BEI Best MSc Graduate 2021: Alicia Rodríguez Molina!BEI Best MSc Graduate Awards 2021 Since 2020, Delft Bioengineering Institute (BEI) organizes a cross-campus competition for MSc students who performed remarkably well at their graduation projects in bioengineering. This year, sixteen very impressive theses were submitted. After a strenuous review and discussion, the jury finally agreed that Alicia Rodríguez Molina (MSc Life Science & Technology), Akash Singh (MSc Computer Science) and Jette Bloemberg (MSc Mechanical Engineering) have delivered the most innovative, interdisciplinary bioengineering projects of 2021. On top of eternal fame, they will receive personal cash prizes of €1000, €500 and €250. 1. Alicia Rodríguez Molina (MSc Life Science & Technology) Thesis: "TPR-CHAT is a caspase-like protease that forms a complex with the CRISPR-Cas type III-E endoribonuclease effector gRAMP” Daily supervisor: Sam van Beljouw (Applied Sciences, Bionanoscience) Thesis Committee: Stan Brouns (AS/BN), Peter-Leon Hagedoorn (AS/Biotechnology), Chirlmin Joo (AS/BN) “Alicia has made large contributions to our research discovering a new CRISPR-Cas system with potentially profound implications and new applications. She has been responsible for the major discovery that links a protease (protein cleaving enzyme) to CRISPR-Cas for the first time. The protein complex she identified was named Craspase and can likely trigger cell suicide in bacteria to protect bacteria from virus infection. We anticipate that Craspase can be converted to a tool for applications in molecular diagnostics, targeted knockdown of gene expression and biomolecule activation or deactivation in cells. A patent was also filled to protect some of these ideas. Importantly, her findings were included in a paper published in Science August 26 (attached) on which she was third author.” 2. Akash Singh (MSc Computer Science) Thesis: “Unsupervised Manifold Alignment with TopoGAN” Thesis Committee: Marcel Reinders (EWI/Pattern Recognition and Bioinformatics), Christoph Lofi (EWI/Web Information Systems), Ahmed Mahfouz (EWI/PRB and LUMC/Radiology), Tamim Abdelaal (LUMC/Radiology) “In his thesis, Akash developed TopoGAN, a deep learning method to solve the challenging task of integrating single cell datasets with no matching samples (i.e. cells) or features. Akash’s thesis proposes multiple innovative ideas to address this challenge. First, Akash showed that Topological Autoencoders can capture the heterogeneity of single cell data better than current approaches such as (variational autoencoders, tSNE and UMAP). This on its own is a significant contribution to the field. Second, Akash proposed an approach to tackle the instability of GAN methods in the task of manifold alignment, which can be generally applied in other fields of machine learning. Third, in evaluating the performance of his method, Akash showed that current strategies have severe shortcomings and should as such be revised to faithfully reflect the performance of different methods.” 3. Jette Bloemberg (MSc Mechanical Engineering) Thesis: “MRI-Ready Actuation System for a Self-Propelling Needle” Supervisors: Fabian Trauzettel (3mE/Biomechanical Engineering), Dimitra Dodou (3mE/BmechE), Paul Breedveld (3mE/BmechE) Thesis Committee: Paul Breedveld (3mE/BmechE), Fabian Trauzettel (3mE/BmechE), Dimitra Dodou (3mE/BmechE), Matthijs Langelaar (3mE/Precision and Microsystems Engineering), Jovana Jovanova (3mE/MTT) “Jette did a very interesting research into a new kind of self-propelled steerable needle for prostate interventions under MRI. She developed a perfectly working prototype, bio-inspired on the anatomy of parasitic wasps. (…) Based on a past PhD project in which we developed novel, self-propelling needles based on the ovipositor-anatomy of parasitic wasps, Jette brought this research to an entirely new level. In her project we wanted to evaluate ovipositor-inspired needles on human prostate tissue under MRI. This means that the design should not contain any metallic parts that react on the powerful magnetic MRI-field. To solve this issue, Jette designed an entirely novel manually-driven propulsion mechanism that she printed from plastic on Formlabs and Ulitimaker 3D-printers, thereby gaining a lot of know-how on how to design complex mechanisms with tight tolerances using 3D printers. Driven by her novel propulsion mechanism, Jette designed a very thin (Ø0,81mm) ovipositor needle composed out of six individually moveable NiTi rods. For the experiments in human prostate tissue, Jette set up a very close collaboration with a well-known urology group at the Amsterdam University Medical Center (AUMC), headed by Dr. Daniel Martijn de Bruin. Jette organised many meetings with this group, arranging human prostate tissue, and using an MRI-laboratory scanner at the AUMC for her experiments. As the space within this MRI-scanner was limited, she also developed a special experimental facility in which the tissue could be stored and moved with near zero friction.”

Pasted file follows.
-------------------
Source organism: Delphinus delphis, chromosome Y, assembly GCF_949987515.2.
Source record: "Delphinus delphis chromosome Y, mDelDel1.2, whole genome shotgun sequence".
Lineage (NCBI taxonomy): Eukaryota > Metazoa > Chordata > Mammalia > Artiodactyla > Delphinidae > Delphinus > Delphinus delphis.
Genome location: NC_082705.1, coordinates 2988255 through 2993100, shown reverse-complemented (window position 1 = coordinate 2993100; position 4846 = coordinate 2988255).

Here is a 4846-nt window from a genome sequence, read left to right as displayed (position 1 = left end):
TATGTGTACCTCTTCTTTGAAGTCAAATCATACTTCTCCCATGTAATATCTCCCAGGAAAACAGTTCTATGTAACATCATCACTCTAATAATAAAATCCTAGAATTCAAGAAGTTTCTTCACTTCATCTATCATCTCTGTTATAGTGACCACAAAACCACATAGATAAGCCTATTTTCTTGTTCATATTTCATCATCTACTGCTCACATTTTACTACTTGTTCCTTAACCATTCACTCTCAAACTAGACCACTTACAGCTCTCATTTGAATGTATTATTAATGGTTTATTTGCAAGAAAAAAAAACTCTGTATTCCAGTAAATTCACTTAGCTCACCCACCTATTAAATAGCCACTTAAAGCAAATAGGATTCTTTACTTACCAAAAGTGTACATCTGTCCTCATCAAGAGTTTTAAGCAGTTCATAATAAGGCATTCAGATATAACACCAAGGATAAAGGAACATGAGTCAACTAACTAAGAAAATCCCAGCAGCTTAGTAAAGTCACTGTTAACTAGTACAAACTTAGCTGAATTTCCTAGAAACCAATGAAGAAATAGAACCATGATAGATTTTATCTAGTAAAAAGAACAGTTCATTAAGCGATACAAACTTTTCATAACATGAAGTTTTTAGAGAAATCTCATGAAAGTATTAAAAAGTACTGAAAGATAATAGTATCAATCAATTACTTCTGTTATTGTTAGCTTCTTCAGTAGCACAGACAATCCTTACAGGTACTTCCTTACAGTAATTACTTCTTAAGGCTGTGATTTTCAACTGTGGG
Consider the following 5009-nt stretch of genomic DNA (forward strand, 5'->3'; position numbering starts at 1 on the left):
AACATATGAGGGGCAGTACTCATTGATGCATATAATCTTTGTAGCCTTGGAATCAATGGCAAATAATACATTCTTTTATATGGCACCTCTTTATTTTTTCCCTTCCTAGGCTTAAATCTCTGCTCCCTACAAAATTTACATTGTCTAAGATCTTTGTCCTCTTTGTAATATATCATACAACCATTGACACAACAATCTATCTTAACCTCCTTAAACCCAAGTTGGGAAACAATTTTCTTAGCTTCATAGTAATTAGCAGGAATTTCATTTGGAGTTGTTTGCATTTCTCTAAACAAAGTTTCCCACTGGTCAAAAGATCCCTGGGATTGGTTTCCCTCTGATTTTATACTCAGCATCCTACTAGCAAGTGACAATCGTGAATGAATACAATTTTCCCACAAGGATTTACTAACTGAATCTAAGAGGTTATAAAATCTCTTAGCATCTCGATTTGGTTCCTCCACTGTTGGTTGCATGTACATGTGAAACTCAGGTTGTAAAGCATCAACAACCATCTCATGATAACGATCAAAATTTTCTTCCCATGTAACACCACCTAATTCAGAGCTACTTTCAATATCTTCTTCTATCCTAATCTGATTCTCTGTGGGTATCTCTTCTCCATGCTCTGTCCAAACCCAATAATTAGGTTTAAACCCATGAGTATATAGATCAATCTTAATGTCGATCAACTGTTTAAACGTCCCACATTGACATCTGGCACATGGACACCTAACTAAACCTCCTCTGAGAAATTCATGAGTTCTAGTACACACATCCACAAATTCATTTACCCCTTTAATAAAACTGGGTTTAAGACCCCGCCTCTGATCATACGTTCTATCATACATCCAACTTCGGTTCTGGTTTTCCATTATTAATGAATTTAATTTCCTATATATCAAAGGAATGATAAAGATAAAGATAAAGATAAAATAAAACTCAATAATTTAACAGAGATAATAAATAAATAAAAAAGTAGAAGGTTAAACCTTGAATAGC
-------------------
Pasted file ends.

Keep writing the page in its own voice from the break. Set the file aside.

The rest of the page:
27 October 2021